(See image B)

At just under 0.7% of global assets, gold would need to rise four-fold to reach the relative peak set in 1980 when it first hit $850/oz and silver briefly touched $50. As silver remains below its 1980 peak to this day, its advance would likely be greater than gold on a percentage basis.

Momentum is gaining in opposition to the status quo political landscape, and 2016 saw evidence in three major western nations. Those voters are willing to step out and cast a ballot. It is only a matter of time before a critical mass makes the connection between the political world and the financial world and casts a further vote via a movement of assets into the precious metals market.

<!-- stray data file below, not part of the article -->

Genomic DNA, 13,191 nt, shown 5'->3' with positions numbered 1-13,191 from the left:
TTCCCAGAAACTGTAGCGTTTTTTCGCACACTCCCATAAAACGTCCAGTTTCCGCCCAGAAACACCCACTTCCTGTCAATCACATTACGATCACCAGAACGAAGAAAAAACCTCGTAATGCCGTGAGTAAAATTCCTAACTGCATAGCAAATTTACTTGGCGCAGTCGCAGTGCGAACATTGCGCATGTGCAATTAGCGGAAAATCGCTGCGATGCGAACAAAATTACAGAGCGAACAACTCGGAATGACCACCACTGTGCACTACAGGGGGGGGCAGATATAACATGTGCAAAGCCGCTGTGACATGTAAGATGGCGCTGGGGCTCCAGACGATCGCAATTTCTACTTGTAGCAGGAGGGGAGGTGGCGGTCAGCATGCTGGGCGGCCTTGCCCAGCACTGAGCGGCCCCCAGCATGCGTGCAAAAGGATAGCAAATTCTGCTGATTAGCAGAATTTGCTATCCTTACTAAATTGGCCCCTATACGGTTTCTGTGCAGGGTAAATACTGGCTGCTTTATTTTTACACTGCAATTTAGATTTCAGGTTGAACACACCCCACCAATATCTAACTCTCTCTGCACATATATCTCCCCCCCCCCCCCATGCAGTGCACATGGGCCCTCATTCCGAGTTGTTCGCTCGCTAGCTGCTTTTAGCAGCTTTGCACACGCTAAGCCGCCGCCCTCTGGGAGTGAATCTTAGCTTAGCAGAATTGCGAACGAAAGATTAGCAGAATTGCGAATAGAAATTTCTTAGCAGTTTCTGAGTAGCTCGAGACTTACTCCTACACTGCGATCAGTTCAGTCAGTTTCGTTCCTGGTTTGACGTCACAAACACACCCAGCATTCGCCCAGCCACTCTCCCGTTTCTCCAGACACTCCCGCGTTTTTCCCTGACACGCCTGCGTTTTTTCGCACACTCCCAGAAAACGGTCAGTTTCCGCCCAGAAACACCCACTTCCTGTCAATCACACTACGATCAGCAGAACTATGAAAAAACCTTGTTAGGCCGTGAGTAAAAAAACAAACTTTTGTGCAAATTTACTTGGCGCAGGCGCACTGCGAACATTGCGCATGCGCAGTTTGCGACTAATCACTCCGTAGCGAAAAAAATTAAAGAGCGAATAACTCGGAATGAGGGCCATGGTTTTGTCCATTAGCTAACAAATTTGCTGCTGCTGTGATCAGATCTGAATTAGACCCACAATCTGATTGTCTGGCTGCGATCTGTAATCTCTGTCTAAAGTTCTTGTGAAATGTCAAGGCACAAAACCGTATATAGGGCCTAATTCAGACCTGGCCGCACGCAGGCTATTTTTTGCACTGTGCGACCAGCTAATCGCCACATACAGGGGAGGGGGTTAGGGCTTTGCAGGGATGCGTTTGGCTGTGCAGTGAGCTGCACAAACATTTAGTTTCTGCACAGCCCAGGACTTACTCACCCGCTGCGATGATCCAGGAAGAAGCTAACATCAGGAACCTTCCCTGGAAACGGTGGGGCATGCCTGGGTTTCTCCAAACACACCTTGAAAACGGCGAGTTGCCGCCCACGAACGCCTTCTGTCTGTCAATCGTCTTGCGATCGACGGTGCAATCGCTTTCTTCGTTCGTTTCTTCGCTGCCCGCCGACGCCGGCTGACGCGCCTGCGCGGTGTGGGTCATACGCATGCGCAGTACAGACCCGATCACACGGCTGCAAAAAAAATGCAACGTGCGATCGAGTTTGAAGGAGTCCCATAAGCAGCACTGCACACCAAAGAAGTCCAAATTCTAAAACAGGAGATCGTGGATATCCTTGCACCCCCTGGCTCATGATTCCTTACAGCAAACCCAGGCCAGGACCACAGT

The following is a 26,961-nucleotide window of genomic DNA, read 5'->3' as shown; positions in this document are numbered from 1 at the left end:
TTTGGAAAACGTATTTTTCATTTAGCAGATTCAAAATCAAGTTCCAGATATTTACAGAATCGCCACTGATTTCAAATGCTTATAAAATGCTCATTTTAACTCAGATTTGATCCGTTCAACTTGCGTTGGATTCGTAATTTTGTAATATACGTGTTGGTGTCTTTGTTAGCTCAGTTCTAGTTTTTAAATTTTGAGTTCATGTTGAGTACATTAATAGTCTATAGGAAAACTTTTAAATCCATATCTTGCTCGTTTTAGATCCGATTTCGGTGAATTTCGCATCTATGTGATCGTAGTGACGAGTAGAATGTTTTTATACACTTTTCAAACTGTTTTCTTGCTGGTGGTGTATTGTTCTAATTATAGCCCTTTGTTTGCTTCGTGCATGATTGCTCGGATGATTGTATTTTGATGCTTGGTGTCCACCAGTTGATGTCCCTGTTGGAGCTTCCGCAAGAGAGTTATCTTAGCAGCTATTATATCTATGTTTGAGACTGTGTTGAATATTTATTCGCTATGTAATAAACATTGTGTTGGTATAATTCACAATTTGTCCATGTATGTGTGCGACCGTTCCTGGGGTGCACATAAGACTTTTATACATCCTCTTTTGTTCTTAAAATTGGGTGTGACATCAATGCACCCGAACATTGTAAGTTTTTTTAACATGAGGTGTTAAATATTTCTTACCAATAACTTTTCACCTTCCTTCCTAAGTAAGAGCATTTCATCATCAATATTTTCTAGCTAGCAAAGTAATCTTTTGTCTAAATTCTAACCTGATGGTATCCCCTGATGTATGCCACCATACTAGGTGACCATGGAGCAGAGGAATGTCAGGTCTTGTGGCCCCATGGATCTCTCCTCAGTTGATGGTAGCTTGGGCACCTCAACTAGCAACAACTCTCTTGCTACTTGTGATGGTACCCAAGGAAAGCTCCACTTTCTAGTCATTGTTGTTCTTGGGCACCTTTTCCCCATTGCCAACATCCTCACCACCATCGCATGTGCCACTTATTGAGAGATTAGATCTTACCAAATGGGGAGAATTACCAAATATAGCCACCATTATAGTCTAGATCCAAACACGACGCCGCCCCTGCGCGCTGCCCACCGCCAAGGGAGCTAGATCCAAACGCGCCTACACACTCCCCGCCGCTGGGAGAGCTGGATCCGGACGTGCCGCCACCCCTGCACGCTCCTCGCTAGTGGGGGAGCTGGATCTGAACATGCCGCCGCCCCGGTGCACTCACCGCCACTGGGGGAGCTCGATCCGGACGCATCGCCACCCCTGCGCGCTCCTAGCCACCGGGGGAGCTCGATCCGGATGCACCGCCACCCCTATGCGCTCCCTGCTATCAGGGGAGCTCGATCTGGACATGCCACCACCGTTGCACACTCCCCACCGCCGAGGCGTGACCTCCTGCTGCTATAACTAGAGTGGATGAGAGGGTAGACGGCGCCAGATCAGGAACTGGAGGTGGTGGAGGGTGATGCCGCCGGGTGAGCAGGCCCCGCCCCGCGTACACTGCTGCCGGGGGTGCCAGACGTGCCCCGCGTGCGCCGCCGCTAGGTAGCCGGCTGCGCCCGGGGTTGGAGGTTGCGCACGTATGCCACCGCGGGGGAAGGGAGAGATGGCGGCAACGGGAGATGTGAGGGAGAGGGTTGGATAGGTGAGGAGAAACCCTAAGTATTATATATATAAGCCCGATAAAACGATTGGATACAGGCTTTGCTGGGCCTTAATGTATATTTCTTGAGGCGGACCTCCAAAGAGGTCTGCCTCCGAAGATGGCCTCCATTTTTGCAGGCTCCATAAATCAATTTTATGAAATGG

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Christopher Aaron,
Bullion Exchanges Market Analyst

Christopher Aaron has been trading in the commodity and financial markets since the early 2000’s. He began his career as an intelligence analyst for the Central Intelligence Agency, where he specialized in the creation and interpretation of pattern-of- life mapping in Afghanistan and Iraq.

Technical analysis shares many similarities with mapping: both are based on the observations of repeating and imbedded patterns in human nature.

His strategy of blending behavioral and technical analysis has helped him and his clients to identify both long-term market cycles and short-term opportunities for profit.

This article is provided as a third party analysis and does not necessarily matches views of Bullion Exchanges and should not be considered as financial advice in any way.